Sake's not just for sushi, according to the latest promotion by the sake industry.
"It's a world class drink, not just something that goes down hot at a Japanese restaurant," says Linda Kawabata of the Akita Sake Promotion and Export Council, which is hosting a tasting event in Dallas next Monday.
At a "sake soiree" at Bailey's Prime Plus, Kawabata will serve various sakes with crab cakes, bacon-wrapped shrimp, beef Wellington and other dishes she describes as "Texas food."
"We're taking sake out of Japanese cuisine," she says. "No sushi rolls, no wasabi, no soy sauce."
Kawabata says she urges chefs hosting sake dinners to prepare foods which are notoriously difficult to pair with wine made from grapes.
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"I try to have them bring things like artichokes and asparagus," Kawabata says. "Sake brings out the deliciousness in all foods."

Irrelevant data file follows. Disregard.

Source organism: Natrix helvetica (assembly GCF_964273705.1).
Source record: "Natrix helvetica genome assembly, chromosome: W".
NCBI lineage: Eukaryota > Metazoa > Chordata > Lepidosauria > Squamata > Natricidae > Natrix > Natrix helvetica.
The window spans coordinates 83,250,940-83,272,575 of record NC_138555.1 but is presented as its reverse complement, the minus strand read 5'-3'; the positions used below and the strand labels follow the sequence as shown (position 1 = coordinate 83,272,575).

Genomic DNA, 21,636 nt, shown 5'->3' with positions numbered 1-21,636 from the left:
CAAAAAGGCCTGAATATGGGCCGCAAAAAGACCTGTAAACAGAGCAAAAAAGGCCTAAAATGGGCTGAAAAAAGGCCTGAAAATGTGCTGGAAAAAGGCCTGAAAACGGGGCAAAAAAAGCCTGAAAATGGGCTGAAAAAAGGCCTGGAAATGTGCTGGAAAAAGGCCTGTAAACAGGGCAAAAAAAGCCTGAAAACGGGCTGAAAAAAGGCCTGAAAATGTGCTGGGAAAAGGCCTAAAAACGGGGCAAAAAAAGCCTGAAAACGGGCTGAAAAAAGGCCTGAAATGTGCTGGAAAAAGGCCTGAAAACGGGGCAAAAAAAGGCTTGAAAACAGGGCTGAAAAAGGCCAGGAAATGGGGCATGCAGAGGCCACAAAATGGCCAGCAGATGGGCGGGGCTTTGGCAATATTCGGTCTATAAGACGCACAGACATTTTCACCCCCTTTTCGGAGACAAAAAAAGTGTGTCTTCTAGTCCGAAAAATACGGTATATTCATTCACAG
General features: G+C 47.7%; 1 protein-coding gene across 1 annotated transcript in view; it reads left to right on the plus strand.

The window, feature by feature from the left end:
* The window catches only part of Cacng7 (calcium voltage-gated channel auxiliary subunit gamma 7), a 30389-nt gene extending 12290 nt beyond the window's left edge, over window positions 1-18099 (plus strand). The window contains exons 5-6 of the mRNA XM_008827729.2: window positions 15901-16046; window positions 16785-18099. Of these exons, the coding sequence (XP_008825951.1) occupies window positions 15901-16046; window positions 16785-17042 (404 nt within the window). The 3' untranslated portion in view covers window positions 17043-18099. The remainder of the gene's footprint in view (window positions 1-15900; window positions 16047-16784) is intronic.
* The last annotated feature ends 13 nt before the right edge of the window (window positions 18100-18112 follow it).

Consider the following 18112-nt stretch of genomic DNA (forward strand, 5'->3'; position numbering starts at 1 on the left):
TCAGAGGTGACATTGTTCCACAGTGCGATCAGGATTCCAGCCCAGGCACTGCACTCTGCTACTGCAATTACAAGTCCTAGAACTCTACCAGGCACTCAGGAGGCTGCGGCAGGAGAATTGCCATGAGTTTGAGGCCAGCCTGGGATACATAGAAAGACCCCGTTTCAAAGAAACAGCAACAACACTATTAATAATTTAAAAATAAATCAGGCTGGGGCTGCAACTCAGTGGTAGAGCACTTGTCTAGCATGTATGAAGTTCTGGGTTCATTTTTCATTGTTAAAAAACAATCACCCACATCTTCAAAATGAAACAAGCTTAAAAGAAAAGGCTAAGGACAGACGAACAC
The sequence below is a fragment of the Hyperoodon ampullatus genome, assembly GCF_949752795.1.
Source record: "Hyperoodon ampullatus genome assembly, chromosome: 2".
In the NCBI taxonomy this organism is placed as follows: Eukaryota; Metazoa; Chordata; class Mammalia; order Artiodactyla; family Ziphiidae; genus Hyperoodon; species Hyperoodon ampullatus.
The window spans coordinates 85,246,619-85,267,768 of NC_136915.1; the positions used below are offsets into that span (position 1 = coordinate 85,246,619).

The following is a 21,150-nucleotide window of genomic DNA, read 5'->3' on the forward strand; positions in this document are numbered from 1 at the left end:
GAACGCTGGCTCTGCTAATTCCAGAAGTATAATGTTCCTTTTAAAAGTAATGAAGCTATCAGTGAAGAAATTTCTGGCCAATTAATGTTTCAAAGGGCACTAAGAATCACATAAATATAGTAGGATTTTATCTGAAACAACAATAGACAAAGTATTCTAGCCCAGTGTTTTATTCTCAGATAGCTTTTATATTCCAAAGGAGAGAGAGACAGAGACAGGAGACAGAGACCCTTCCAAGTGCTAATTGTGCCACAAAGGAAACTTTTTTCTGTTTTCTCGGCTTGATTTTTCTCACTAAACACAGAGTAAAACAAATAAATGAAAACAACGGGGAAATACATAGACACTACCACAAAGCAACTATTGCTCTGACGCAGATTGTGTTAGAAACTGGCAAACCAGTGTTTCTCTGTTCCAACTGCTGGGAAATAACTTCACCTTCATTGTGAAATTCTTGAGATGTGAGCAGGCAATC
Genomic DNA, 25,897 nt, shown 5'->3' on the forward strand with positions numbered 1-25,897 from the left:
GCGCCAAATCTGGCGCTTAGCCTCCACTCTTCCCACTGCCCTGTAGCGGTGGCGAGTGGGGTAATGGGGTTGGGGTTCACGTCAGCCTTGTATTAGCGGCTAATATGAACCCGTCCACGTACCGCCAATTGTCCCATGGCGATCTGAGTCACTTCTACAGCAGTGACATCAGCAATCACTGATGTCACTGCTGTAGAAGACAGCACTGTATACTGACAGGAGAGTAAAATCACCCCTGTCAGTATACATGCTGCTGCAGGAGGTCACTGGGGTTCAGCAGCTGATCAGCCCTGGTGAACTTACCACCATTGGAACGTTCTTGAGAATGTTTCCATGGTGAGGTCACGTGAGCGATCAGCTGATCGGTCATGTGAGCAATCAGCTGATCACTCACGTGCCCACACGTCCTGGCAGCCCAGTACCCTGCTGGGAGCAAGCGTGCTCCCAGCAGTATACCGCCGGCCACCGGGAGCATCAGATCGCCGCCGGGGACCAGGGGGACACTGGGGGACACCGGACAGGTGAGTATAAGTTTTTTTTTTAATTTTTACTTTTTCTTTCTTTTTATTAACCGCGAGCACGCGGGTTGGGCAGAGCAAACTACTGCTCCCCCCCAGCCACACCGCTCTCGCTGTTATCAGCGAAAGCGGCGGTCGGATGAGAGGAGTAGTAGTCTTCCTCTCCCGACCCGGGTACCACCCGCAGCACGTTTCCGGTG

While a few high-end restaurants have added sakes to their standard wine lists, Kawabata concedes many sommeliers don't immediately think of sake when a menu's dominated by thick steaks and seared sea scallops. Even restaurants which host special sake dinners are sometimes reluctant to add sake to their wine programs, presumably because customers associate the beverage with miso soup and California rolls.
There aren't any sakes on the wine list at Bailey's Prime Plus.
"It would be wonderful if they would add it," Kawabata says. "And of course, while I'm there, I'll be speaking with them about it."